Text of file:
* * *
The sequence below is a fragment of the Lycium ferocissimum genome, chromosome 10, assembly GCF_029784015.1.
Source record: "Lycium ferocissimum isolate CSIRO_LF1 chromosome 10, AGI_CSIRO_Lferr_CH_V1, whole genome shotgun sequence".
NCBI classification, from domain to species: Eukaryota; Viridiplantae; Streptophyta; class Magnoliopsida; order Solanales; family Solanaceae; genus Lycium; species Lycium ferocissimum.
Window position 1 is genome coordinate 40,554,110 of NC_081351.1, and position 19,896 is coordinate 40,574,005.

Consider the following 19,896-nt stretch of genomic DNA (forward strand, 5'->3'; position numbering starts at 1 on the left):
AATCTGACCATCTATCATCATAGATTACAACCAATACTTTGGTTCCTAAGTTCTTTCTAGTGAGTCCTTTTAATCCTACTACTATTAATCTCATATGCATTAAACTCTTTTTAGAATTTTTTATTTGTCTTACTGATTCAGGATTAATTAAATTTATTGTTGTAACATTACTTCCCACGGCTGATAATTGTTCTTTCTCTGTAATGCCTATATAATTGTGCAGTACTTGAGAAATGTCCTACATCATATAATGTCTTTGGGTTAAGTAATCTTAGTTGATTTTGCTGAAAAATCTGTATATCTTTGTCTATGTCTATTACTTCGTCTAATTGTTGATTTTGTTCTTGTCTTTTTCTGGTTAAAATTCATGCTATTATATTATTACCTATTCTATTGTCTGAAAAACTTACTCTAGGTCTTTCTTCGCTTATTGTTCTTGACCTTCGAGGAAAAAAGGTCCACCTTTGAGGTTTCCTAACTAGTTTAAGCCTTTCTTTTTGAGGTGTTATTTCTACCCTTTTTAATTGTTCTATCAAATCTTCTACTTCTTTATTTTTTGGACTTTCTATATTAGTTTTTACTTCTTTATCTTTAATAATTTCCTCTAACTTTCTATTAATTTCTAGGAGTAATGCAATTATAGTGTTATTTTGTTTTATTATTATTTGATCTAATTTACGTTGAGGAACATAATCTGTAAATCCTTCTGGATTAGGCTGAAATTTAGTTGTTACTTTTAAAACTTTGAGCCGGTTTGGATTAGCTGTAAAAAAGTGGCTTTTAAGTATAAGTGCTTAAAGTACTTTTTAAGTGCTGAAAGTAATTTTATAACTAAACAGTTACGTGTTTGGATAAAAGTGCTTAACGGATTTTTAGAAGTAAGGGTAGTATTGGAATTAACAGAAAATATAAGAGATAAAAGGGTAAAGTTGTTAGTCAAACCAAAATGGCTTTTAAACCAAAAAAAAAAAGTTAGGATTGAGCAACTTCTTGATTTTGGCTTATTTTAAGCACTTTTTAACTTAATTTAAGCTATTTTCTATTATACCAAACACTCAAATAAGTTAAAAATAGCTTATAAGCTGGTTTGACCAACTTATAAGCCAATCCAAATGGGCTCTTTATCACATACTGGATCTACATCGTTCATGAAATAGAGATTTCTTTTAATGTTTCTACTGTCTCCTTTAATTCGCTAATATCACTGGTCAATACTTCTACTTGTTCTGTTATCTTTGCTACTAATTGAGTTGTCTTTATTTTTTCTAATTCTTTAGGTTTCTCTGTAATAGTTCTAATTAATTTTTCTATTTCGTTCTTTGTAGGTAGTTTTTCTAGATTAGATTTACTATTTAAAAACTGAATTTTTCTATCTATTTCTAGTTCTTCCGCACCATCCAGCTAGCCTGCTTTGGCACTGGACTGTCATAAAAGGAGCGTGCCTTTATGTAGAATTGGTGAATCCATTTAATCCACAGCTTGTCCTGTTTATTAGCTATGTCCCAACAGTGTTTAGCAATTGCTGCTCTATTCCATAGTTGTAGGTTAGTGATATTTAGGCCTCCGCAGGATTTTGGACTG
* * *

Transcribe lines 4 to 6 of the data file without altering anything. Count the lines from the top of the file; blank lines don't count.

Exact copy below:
Window position 1 is genome coordinate 40,554,110 of NC_081351.1, and position 19,896 is coordinate 40,574,005.

Consider the following 19,896-nt stretch of genomic DNA (forward strand, 5'->3'; position numbering starts at 1 on the left):
AATCTGACCATCTATCATCATAGATTACAACCAATACTTTGGTTCCTAAGTTCTTTCTAGTGAGTCCTTTTAATCCTACTACTATTAATCTCATATGCATTAAACTCTTTTTAGAATTTTTTATTTGTCTTACTGATTCAGGATTAATTAAATTTATTGTTGTAACATTACTTCCCACGGCTGATAATTGTTCTTTCTCTGTAATGCCTATATAATTGTGCAGTACTTGAGAAATGTCCTACATCATATAATGTCTTTGGGTTAAGTAATCTTAGTTGATTTTGCTGAAAAATCTGTATATCTTTGTCTATGTCTATTACTTCGTCTAATTGTTGATTTTGTTCTTGTCTTTTTCTGGTTAAAATTCATGCTATTATATTATTACCTATTCTATTGTCTGAAAAACTTACTCTAGGTCTTTCTTCGCTTATTGTTCTTGACCTTCGAGGAAAAAAGGTCCACCTTTGAGGTTTCCTAACTAGTTTAAGCCTTTCTTTTTGAGGTGTTATTTCTACCCTTTTTAATTGTTCTATCAAATCTTCTACTTCTTTATTTTTTGGACTTTCTATATTAGTTTTTACTTCTTTATCTTTAATAATTTCCTCTAACTTTCTATTAATTTCTAGGAGTAATGCAATTATAGTGTTATTTTGTTTTATTATTATTTGATCTAATTTACGTTGAGGAACATAATCTGTAAATCCTTCTGGATTAGGCTGAAATTTAGTTGTTACTTTTAAAACTTTGAGCCGGTTTGGATTAGCTGTAAAAAAGTGGCTTTTAAGTATAAGTGCTTAAAGTACTTTTTAAGTGCTGAAAGTAATTTTATAACTAAACAGTTACGTGTTTGGATAAAAGTGCTTAACGGATTTTTAGAAGTAAGGGTAGTATTGGAATTAACAGAAAATATAAGAGATAAAAGGGTAAAGTTGTTAGTCAAACCAAAATGGCTTTTAAACCAAAAAAAAAAAGTTAGGATTGAGCAACTTCTTGATTTTGGCTTATTTTAAGCACTTTTTAACTTAATTTAAGCTATTTTCTATTATACCAAACACTCAAATAAGTTAAAAATAGCTTATAAGCTGGTTTGACCAACTTATAAGCCAATCCAAATGGGCTCTTTATCACATACTGGATCTACATCGTTCATGAAATAGAGATTTCTTTTAATGTTTCTACTGTCTCCTTTAATTCGCTAATATCACTGGTCAATACTTCTACTTGTTCTGTTATCTTTGCTACTAATTGAGTTGTCTTTATTTTTTCTAATTCTTTAGGTTTCTCTGTAATAGTTCTAATTAATTTTTCTATTTCGTTCTTTGTAGGTAGTTTTTCTAGATTAGATTTACTATTTAAAAACTGAATTTTTCTATCTATTTCTAGTTCTTCCGCACCATCCAGCTAGCCTGCTTTGGCACTGGACTGTCATAAAAGGAGCGTGCCTTTATGTAGAATTGGTGAATCCATTTAATCCACAGCTTGTCCTGTTTATTAGCTATGTCCCAACAGTGTTTAGCAATTGCTGCTCTATTCCATAGTTGTAGGTTAGTGATATTTAGGCCTCCGCAGGATTTTGGACTG